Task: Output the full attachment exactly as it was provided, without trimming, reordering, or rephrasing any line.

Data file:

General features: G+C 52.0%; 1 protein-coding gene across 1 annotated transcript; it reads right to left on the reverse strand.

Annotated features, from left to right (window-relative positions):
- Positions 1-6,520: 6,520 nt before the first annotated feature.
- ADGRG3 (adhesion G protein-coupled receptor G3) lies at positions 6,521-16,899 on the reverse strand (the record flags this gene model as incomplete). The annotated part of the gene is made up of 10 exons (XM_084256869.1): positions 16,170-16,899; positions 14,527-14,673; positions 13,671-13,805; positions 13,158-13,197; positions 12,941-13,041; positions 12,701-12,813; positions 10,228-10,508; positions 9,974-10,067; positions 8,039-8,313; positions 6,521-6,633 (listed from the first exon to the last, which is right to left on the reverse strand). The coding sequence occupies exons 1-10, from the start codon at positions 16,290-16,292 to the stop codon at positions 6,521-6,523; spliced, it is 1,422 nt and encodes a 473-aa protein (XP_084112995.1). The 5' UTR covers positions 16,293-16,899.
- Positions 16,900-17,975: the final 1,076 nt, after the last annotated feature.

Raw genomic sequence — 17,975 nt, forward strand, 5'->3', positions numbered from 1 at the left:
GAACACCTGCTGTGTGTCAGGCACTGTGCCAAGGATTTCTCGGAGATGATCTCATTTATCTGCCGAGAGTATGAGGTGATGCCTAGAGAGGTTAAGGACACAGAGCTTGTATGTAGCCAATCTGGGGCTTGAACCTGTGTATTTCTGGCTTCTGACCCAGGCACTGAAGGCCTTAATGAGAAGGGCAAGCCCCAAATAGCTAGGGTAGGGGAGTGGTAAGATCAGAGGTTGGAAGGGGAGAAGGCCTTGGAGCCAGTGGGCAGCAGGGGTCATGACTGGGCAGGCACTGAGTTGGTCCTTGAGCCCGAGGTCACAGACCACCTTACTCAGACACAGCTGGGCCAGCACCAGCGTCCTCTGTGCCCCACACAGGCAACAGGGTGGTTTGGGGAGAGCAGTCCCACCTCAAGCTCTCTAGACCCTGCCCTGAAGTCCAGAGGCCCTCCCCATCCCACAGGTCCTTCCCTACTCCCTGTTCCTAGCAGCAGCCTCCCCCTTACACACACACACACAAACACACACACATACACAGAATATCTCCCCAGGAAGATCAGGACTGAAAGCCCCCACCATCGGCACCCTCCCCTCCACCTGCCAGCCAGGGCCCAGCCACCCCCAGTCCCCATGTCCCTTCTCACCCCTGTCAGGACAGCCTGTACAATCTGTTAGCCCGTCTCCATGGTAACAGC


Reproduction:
General features: G+C 52.0%; 1 protein-coding gene across 1 annotated transcript; it reads right to left on the reverse strand.

Annotated features, from left to right (window-relative positions):
- Positions 1-6,520: 6,520 nt before the first annotated feature.
- ADGRG3 (adhesion G protein-coupled receptor G3) lies at positions 6,521-16,899 on the reverse strand (the record flags this gene model as incomplete). The annotated part of the gene is made up of 10 exons (XM_084256869.1): positions 16,170-16,899; positions 14,527-14,673; positions 13,671-13,805; positions 13,158-13,197; positions 12,941-13,041; positions 12,701-12,813; positions 10,228-10,508; positions 9,974-10,067; positions 8,039-8,313; positions 6,521-6,633 (listed from the first exon to the last, which is right to left on the reverse strand). The coding sequence occupies exons 1-10, from the start codon at positions 16,290-16,292 to the stop codon at positions 6,521-6,523; spliced, it is 1,422 nt and encodes a 473-aa protein (XP_084112995.1). The 5' UTR covers positions 16,293-16,899.
- Positions 16,900-17,975: the final 1,076 nt, after the last annotated feature.

Raw genomic sequence — 17,975 nt, forward strand, 5'->3', positions numbered from 1 at the left:
GAACACCTGCTGTGTGTCAGGCACTGTGCCAAGGATTTCTCGGAGATGATCTCATTTATCTGCCGAGAGTATGAGGTGATGCCTAGAGAGGTTAAGGACACAGAGCTTGTATGTAGCCAATCTGGGGCTTGAACCTGTGTATTTCTGGCTTCTGACCCAGGCACTGAAGGCCTTAATGAGAAGGGCAAGCCCCAAATAGCTAGGGTAGGGGAGTGGTAAGATCAGAGGTTGGAAGGGGAGAAGGCCTTGGAGCCAGTGGGCAGCAGGGGTCATGACTGGGCAGGCACTGAGTTGGTCCTTGAGCCCGAGGTCACAGACCACCTTACTCAGACACAGCTGGGCCAGCACCAGCGTCCTCTGTGCCCCACACAGGCAACAGGGTGGTTTGGGGAGAGCAGTCCCACCTCAAGCTCTCTAGACCCTGCCCTGAAGTCCAGAGGCCCTCCCCATCCCACAGGTCCTTCCCTACTCCCTGTTCCTAGCAGCAGCCTCCCCCTTACACACACACACACAAACACACACACATACACAGAATATCTCCCCAGGAAGATCAGGACTGAAAGCCCCCACCATCGGCACCCTCCCCTCCACCTGCCAGCCAGGGCCCAGCCACCCCCAGTCCCCATGTCCCTTCTCACCCCTGTCAGGACAGCCTGTACAATCTGTTAGCCCGTCTCCATGGTAACAGC